A Word on Statues and a Word on Saints

A Word on Statues and a Word on Saints June 29, 2020

 

I want to say a little more today, here in the evening of the feast of Saints Peter and Paul, about the destruction or vandalization of Catholic religious statues, shrines and places of worship we’ve been seeing on the news just now, and all the people clamoring for more destruction. As a Catholic myself, I want to talk about how I think a Catholic ought to respond.

I see congregations getting together to clean up the damage, and that’s good.

I see a lot of people sad and angry, and I’m not saying we shouldn’t be sad and angry.

But I also see people making fun of the protesters who would do such a thing. I see a lot of contempt and even promises of violence toward these people. And when I see that, I think we need to back up a moment, and remember whom the saints we’re honoring really are.

As Catholics, we believe the saints are in Heaven, by the mercy of God.

That’s how you get to Heaven: by the mercy of God. That’s the only way anyone has ever gotten to Heaven. There’s a sign in the big beautiful church in downtown Steubenville that says “Saint Therese got to Heaven by doing little things for the love of God, and so can you!” and that’s actually not true. Saint Therese could never bribe her way into Heaven that way, and neither can we. Saint Therese got to Heaven by the mercy of God, and so can you. Her Little Way was revealed to her by the mercy of God. By the mercy of God she kept it up even as she slowly suffocated from tuberculosis. And by the mercy of God, you and I can follow the path revealed to each of us by God. By the mercy of God, God will perfect us in spite of our weaknesses.  And by that same Mercy, we’ll persevere until the end and find ourselves where Saint Therese went.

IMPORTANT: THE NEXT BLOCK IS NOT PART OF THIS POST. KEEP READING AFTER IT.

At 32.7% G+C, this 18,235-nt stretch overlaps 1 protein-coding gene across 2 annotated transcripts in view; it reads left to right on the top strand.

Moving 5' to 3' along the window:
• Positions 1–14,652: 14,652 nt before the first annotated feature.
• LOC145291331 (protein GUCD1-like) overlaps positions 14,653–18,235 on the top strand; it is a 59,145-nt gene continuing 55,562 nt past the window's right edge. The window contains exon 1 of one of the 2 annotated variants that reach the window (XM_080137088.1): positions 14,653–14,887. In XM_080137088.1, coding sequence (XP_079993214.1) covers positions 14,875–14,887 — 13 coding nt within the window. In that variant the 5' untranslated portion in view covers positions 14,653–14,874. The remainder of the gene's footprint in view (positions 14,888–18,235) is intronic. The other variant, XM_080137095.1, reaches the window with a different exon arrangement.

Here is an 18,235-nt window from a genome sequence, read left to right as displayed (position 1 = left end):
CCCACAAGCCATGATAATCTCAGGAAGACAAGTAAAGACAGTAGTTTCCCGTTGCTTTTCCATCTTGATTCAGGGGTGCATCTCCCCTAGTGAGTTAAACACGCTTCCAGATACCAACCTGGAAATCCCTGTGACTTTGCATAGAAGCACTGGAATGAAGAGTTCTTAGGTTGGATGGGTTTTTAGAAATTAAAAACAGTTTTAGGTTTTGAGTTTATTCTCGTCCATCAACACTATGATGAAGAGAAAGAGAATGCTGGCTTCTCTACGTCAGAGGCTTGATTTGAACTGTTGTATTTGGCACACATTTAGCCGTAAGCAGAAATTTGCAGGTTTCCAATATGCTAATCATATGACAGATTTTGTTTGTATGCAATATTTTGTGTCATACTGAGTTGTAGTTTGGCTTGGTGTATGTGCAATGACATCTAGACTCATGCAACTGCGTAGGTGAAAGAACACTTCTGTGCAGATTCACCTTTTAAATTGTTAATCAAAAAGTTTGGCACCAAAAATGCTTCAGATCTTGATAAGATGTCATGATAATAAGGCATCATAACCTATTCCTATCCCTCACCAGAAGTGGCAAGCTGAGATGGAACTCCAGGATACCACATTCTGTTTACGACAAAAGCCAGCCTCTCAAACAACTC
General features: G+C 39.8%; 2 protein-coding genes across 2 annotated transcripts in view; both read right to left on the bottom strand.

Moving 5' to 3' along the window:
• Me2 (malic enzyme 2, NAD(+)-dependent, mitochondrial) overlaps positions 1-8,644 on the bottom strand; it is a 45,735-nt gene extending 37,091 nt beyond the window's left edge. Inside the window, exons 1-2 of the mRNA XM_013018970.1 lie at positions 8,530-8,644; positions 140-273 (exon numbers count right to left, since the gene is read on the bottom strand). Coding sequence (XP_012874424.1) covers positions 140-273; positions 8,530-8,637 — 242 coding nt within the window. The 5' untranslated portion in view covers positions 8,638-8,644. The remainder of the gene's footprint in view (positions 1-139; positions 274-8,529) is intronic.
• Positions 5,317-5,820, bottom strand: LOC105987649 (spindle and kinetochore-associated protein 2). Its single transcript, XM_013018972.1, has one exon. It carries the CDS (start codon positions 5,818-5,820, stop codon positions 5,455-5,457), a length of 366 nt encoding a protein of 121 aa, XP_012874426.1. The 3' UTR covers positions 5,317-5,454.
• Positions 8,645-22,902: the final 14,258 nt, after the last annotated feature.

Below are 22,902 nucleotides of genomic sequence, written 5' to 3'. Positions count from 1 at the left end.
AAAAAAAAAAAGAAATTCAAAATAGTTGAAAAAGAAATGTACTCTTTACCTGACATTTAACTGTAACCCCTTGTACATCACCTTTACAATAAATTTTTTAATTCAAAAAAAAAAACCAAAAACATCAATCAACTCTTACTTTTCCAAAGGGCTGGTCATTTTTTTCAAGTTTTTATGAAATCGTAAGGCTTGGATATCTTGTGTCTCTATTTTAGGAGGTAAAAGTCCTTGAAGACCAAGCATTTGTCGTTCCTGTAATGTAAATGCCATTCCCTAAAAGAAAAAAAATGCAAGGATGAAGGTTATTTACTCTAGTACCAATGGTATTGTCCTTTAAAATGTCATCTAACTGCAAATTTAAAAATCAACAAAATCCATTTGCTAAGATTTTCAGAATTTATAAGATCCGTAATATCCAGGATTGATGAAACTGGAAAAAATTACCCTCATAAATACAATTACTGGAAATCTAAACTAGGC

Except for the Blessed Mother, you’ll never find a saint who was perfect in this life. No, not even your favorite saint (besides the Blessed Mother). I’m sure we can each name a saint we don’t like. As for me, if I ever found myself in the room with Louis De Montfort, I think I’d put a whoopee cushion on his chair and laugh at him, and I don’t like the Cure of Ars either. But they’re still saints. Some saints appear, in the light of history, especially problematic. I’m horrified by the child abuse that John Paul the Second was willing to ignore and cover up,  and I’m angry at a lot of what Saint Monica’s known (or blamed) for. But they’re still saints, somehow. While on earth, they were sinners fumbling towards the mercy of God, horribly sometimes because we’re all horrible sometimes. But by the mercy of God, they’re home now. They’re in Heaven. That’s what canonization means: not that a person was perfect or unproblematic. Not that they never made a mistake. Not even that they never committed a grave sin. Canonization merely means that the Church declares they’re in Heaven by the mercy of God.

And when you’re in Heaven, you’re perfect.

They weren’t perfect on Earth, but they’re perfect now.

When you’re in Heaven– that’s when you become perfectly what you were meant to be on Earth. I’ll be perfect there and so will you.

What’s a perfect person like?

In the eyes of the world, a perfect person might be a financial success, or a mighty warrior who never missed a kill, or a model with a gorgeous body. But in Heaven, a perfect person is a person who loves perfectly. The saints in Heaven see as God sees and love as God loves, perfectly. They’re not deceived by the errors and bigotries and stupid notions of the world they lived in before they went to Heaven. They see everything perfectly. They see your intrinsic value and mine. They see the intrinsic value of the people whom they would have despised if they met them on earth. They see the Divine Image in everyone, and they love everyone perfectly.